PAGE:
There is no such place as Birmingham. I’m pretty sure it’s there when I walk down New Street, but by the time I get home and turn on the TV, it vanishes.
Occasionally I used to amuse myself watching Hustle. It wasn’t so much the plot or the characters that especially attracted me, it was the location.
There they would be, planning some unlikely heist outside Alpha Tower, and next thing the gang were to be seen wandering down the south bank of the Thames, opposite the Houses of Parliament. How did they manage that? Teleportation? Or has HS2 arrived earlier than I anticipated ?
The recent BBC 2 series, Line of Duty, is pulling a similar geographical stunt. In the background of the police HQ I can distinctly see the Rotunda, and a snatch of Lancaster Circus. Yet the cops on duty are talking about some murder in Greek Street in Soho. (And not the Soho in Handsworth, either.)
So gritty northern cities on TV remain gritty northern cities. But Birmingham is, apparently, London.
Nor is this approach restricted to the crime dramas. Doctors, the lunchtime soap over on BBC 1, is perennially showing me places I know in Harborne and Moseley and Edgbaston. But the show floats in some mythical town called Letherbridge, which looks just like Birmingham, and is full of people with Brummie accents, but apparently isn’t.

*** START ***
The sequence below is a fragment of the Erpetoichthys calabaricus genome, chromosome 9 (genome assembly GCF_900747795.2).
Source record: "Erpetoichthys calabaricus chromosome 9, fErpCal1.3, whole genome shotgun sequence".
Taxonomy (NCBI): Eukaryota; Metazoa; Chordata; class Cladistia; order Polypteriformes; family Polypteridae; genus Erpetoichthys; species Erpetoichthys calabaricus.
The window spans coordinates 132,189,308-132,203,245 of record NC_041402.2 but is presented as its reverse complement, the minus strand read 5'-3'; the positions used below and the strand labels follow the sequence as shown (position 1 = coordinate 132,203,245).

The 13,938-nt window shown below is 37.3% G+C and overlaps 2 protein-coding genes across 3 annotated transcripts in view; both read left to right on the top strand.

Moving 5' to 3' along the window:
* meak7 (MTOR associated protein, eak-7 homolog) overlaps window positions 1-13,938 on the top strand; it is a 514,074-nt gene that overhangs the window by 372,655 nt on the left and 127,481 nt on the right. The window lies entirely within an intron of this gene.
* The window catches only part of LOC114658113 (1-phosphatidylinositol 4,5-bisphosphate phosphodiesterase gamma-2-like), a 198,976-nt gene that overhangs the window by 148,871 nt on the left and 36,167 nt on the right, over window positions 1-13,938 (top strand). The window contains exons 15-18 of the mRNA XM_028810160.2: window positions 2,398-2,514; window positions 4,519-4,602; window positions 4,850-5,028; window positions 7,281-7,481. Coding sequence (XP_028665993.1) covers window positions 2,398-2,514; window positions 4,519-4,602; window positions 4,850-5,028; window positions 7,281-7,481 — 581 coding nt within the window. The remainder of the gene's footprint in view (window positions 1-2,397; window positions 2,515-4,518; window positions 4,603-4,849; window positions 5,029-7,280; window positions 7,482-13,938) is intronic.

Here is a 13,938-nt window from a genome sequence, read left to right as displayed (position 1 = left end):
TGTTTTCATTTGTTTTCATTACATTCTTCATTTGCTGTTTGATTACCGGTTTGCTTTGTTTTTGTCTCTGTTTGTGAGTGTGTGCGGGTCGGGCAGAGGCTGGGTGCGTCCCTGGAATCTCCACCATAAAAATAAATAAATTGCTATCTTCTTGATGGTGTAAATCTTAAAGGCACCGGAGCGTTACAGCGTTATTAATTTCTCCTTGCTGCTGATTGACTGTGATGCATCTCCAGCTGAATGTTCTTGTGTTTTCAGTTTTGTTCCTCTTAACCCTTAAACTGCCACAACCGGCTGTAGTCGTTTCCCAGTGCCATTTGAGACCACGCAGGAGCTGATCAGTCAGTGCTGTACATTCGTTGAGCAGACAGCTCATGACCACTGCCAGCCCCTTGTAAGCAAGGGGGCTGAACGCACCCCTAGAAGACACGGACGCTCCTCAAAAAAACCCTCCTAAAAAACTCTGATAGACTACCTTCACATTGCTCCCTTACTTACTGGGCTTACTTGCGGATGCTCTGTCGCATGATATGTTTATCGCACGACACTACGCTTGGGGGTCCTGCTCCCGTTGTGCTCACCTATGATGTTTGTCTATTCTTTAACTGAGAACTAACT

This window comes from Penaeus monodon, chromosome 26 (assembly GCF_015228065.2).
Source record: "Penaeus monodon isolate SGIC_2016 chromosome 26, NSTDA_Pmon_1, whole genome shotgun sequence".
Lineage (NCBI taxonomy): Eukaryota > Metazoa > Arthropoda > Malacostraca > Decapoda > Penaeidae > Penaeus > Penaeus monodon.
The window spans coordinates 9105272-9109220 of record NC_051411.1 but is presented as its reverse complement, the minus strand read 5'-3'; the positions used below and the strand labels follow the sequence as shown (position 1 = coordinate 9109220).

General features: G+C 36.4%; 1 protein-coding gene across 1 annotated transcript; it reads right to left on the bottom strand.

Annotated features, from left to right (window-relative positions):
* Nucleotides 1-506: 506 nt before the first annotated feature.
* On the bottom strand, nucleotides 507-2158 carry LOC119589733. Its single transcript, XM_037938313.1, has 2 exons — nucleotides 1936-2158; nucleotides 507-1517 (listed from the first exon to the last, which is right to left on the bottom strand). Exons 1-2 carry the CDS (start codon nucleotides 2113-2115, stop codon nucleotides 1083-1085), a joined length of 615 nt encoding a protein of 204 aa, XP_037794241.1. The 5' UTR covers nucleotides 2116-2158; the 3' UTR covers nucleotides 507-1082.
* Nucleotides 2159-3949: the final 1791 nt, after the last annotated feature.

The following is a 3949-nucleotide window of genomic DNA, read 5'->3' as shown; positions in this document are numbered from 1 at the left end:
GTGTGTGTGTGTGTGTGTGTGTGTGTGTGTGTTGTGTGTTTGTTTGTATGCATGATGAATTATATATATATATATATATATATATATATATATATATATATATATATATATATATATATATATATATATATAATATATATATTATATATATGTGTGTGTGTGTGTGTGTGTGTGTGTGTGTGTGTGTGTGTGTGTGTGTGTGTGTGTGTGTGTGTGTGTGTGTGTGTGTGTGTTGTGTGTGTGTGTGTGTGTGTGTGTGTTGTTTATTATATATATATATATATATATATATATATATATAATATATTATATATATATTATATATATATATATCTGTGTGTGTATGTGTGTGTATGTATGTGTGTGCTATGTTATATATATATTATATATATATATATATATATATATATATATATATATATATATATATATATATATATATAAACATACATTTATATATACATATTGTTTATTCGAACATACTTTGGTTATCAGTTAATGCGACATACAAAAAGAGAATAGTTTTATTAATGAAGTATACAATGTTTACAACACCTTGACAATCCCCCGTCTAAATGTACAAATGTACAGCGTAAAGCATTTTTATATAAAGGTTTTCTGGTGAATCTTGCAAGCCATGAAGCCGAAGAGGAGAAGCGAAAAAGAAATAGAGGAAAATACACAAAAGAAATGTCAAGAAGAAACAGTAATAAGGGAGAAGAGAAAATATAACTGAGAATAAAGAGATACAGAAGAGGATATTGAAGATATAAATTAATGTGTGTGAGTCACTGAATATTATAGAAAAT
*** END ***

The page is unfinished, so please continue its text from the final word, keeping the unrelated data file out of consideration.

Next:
The only programme actually to mention our unmentionable city by name is The Archers, and that is only when someone needs picking up from the airport, or the youngsters are planning some clubbing expedition.
We have to presume, then, that Birmingham is just not glamorous (or gritty) enough to feature in its own right, but is cheaper to film in than the capital.
And yet, before we put the city on the scrapheap, it’s worth bearing in mind that there are TV companies operating from here. I’ve recently been working with North One TV, which is based in Digbeth, and produces programmes for Channel 5, such as The Gadget Show. Just around the corner is Maverick Television, which makes Embarrassing Bodies for Channel 4.
No fiction, then; only harsh reality.
* Dr Chris Upton is Senior Lecturer in History at Newman University College in Birmingham